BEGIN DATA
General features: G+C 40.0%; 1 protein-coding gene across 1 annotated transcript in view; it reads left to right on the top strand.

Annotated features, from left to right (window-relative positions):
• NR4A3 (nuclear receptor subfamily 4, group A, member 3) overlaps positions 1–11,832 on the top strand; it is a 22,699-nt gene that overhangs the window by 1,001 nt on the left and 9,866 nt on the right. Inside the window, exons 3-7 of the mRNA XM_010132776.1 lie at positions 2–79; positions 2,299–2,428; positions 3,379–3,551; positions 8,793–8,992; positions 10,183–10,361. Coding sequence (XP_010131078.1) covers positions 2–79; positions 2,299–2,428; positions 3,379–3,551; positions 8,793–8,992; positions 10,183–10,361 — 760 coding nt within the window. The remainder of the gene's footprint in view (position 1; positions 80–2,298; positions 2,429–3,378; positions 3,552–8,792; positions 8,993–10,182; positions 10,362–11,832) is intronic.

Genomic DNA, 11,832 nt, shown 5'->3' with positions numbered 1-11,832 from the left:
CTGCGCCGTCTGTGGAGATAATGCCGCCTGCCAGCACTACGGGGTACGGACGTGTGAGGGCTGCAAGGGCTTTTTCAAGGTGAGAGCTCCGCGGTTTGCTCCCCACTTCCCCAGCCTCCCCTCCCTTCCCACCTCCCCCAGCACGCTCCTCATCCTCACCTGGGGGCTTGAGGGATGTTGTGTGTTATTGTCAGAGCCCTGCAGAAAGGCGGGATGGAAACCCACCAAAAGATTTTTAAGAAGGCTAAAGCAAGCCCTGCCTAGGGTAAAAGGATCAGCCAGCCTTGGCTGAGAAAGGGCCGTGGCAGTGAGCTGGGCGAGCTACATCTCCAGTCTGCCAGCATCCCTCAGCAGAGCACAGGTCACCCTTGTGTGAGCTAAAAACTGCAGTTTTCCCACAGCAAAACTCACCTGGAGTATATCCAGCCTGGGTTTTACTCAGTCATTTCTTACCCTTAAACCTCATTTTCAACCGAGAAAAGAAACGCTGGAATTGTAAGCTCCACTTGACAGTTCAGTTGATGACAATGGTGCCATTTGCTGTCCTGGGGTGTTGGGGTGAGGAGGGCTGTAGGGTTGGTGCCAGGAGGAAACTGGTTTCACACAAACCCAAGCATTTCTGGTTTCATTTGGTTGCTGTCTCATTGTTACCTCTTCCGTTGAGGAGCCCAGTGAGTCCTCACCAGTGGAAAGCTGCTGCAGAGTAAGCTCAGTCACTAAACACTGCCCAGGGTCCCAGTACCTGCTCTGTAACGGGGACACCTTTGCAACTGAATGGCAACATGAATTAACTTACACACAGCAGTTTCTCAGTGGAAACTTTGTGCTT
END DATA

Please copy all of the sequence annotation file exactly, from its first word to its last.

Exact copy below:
General features: G+C 40.0%; 1 protein-coding gene across 1 annotated transcript in view; it reads left to right on the top strand.

Annotated features, from left to right (window-relative positions):
• NR4A3 (nuclear receptor subfamily 4, group A, member 3) overlaps positions 1–11,832 on the top strand; it is a 22,699-nt gene that overhangs the window by 1,001 nt on the left and 9,866 nt on the right. Inside the window, exons 3-7 of the mRNA XM_010132776.1 lie at positions 2–79; positions 2,299–2,428; positions 3,379–3,551; positions 8,793–8,992; positions 10,183–10,361. Coding sequence (XP_010131078.1) covers positions 2–79; positions 2,299–2,428; positions 3,379–3,551; positions 8,793–8,992; positions 10,183–10,361 — 760 coding nt within the window. The remainder of the gene's footprint in view (position 1; positions 80–2,298; positions 2,429–3,378; positions 3,552–8,792; positions 8,993–10,182; positions 10,362–11,832) is intronic.

Genomic DNA, 11,832 nt, shown 5'->3' with positions numbered 1-11,832 from the left:
CTGCGCCGTCTGTGGAGATAATGCCGCCTGCCAGCACTACGGGGTACGGACGTGTGAGGGCTGCAAGGGCTTTTTCAAGGTGAGAGCTCCGCGGTTTGCTCCCCACTTCCCCAGCCTCCCCTCCCTTCCCACCTCCCCCAGCACGCTCCTCATCCTCACCTGGGGGCTTGAGGGATGTTGTGTGTTATTGTCAGAGCCCTGCAGAAAGGCGGGATGGAAACCCACCAAAAGATTTTTAAGAAGGCTAAAGCAAGCCCTGCCTAGGGTAAAAGGATCAGCCAGCCTTGGCTGAGAAAGGGCCGTGGCAGTGAGCTGGGCGAGCTACATCTCCAGTCTGCCAGCATCCCTCAGCAGAGCACAGGTCACCCTTGTGTGAGCTAAAAACTGCAGTTTTCCCACAGCAAAACTCACCTGGAGTATATCCAGCCTGGGTTTTACTCAGTCATTTCTTACCCTTAAACCTCATTTTCAACCGAGAAAAGAAACGCTGGAATTGTAAGCTCCACTTGACAGTTCAGTTGATGACAATGGTGCCATTTGCTGTCCTGGGGTGTTGGGGTGAGGAGGGCTGTAGGGTTGGTGCCAGGAGGAAACTGGTTTCACACAAACCCAAGCATTTCTGGTTTCATTTGGTTGCTGTCTCATTGTTACCTCTTCCGTTGAGGAGCCCAGTGAGTCCTCACCAGTGGAAAGCTGCTGCAGAGTAAGCTCAGTCACTAAACACTGCCCAGGGTCCCAGTACCTGCTCTGTAACGGGGACACCTTTGCAACTGAATGGCAACATGAATTAACTTACACACAGCAGTTTCTCAGTGGAAACTTTGTGCTT